Layer 1

Burt: Impact assessment on cuts coming ‘in due course'

Alistair Burt: Pharmacy has a good future

The pharmacy minister said the assessment of the planned funding cuts will take into account the views of pharmacy bodies


The government will conduct an impact assessment before slashing pharmacy funding in England, pharmacy minister Alistair Burt has promised.

The assessment will take into account the views of pharmacy bodies on the cuts, and will be published in “due course”, Mr Burt told C+D in an exclusive interview yesterday (February 23).

His comments followed a parliamentary debate on the funding cuts organised by Derek Thomas, Conservative MP for St Ives. During the debate, MPs questioned whether the government had given enough thought to the impact of the cuts.

Mr Burt acknowledged the MPs had made “fair points”. But he maintained that pharmacy has a “good future” and told C+D there would be “new opportunities” for the sector.

The minister would also not commit to any national commissioning of services. “Whether it’s national or local [commissioning], I’m very clear from everything that I know that pharmacy could play a greater part in what’s commissioned,” he told C+D.

Mr Burt added that he understood fears over the patchiness of local commissioning, and this issue would be considered during the consultation period.

Proposals will cause concern

C+D reporter Annabelle Collins tweeted live during the debate.



Read C+D deputy editor Emma Weinbren's view of the debate here.

What do you think of Mr Burt's comments?

We want to hear your views, but please express them in the spirit of a constructive, professional debate. For more information about what this means, please click here to see our community principles and information

What do you make of Mr Burt's comments?

Tariq Iqbal, Accuracy checking technician

Has he well 500 pharmacy closure 1 million patients affected. Burt wake up and come to earth not planet mars

Ebers Papyrus, Pharmaceutical Adviser

The lively and informed questioning during the parliamentary debate at Westminster was met with complete contempt by the minister. He failed to answer one question and simply regurgitated the empty rhetoric and vague points from the 17/12 letter. This letter is now over 2 months old and he's still avoiding any meaningful discussion.  It was clear he was conscious of not digging an even deeper hole for the government on this. This policy is lazy and half baked and its only objective is to save George Osborne's blushes if he doesn't meet his treasury pledge. The cuts impact will force pharmacies to reduce staff and withdraw vital free services. This clearly has a direct negative impact on patients diminishing service and increasing risk.  A judicial review will take into account the fact government has offered no plan, no assessment, and no evidence of an immediate or future solution. Furthermore the government has failed to consult and provide further information.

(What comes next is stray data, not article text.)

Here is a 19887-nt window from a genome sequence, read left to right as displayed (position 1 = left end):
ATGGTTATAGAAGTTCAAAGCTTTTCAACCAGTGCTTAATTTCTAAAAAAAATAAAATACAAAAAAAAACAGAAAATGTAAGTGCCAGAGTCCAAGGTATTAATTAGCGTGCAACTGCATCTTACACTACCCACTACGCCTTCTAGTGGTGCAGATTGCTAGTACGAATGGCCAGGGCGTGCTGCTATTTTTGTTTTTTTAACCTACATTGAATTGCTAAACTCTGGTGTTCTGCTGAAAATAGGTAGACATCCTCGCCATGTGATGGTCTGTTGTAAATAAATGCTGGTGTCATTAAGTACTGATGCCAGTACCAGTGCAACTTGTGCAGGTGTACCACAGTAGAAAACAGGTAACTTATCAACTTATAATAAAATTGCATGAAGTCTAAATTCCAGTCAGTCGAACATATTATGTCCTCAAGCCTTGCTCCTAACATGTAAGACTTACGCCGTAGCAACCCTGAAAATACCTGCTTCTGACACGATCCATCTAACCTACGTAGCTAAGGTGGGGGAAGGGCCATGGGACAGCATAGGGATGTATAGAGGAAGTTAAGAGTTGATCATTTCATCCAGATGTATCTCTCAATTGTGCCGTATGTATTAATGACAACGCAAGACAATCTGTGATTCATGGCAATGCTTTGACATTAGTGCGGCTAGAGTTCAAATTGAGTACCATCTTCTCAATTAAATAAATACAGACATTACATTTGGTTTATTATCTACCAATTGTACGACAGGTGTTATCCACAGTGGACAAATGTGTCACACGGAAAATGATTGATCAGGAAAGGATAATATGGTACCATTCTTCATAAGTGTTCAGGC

Dodo pharmacist, Community pharmacist

This man is here to do a hatchet job on community pharmacy, nothing else. He cares not one jot for pharmacy. We should not bother engaging with him in any way.

M Yang, Community pharmacist

Engage with 3 groups: 1) the public 2) the media 3) the lawyers willing to take up a judicial review.

Yuna Mason, Sales

100% of the population would like to be able to get to a pharmacy by car.

G K, Superintendent Pharmacist

99%?? More poor evidence gathering 

Susan M Shepherd, Community pharmacist

Uk population just under 65 million. Active driving licence records @14/1/2015 according to the DVLA FOI data was 45.5 million. (This from the GOV UK website)

Assuming everyone with a driving licence has a car, that means 70% can get themselves to a pharmacy by car. Everyone else is reliant on somebody taking them, or taxis, or public transport.

A little short of the 99% mark.

Mike Hewitson, Superintendent Pharmacist

The Office for National Statistics states 6m households with no car. How many of those are elderly or vulnerable? Patients with serious health problems?! 

Free pharmacy delivery services paper over the cracks, and give politicians a false sense of security. 

The numbers don't add up. Can't wait to see the impact assessment, if it's up to the standards of the other documentation which supports the process thusfar. 

M Yang, Community pharmacist

If we get our judicial review, we should be sure to question Mr Burt what he meant when he said the 99% figure. Everyone take screenshots of the Twitter feed, a reminder of the talent we have in charge of "impact assessment."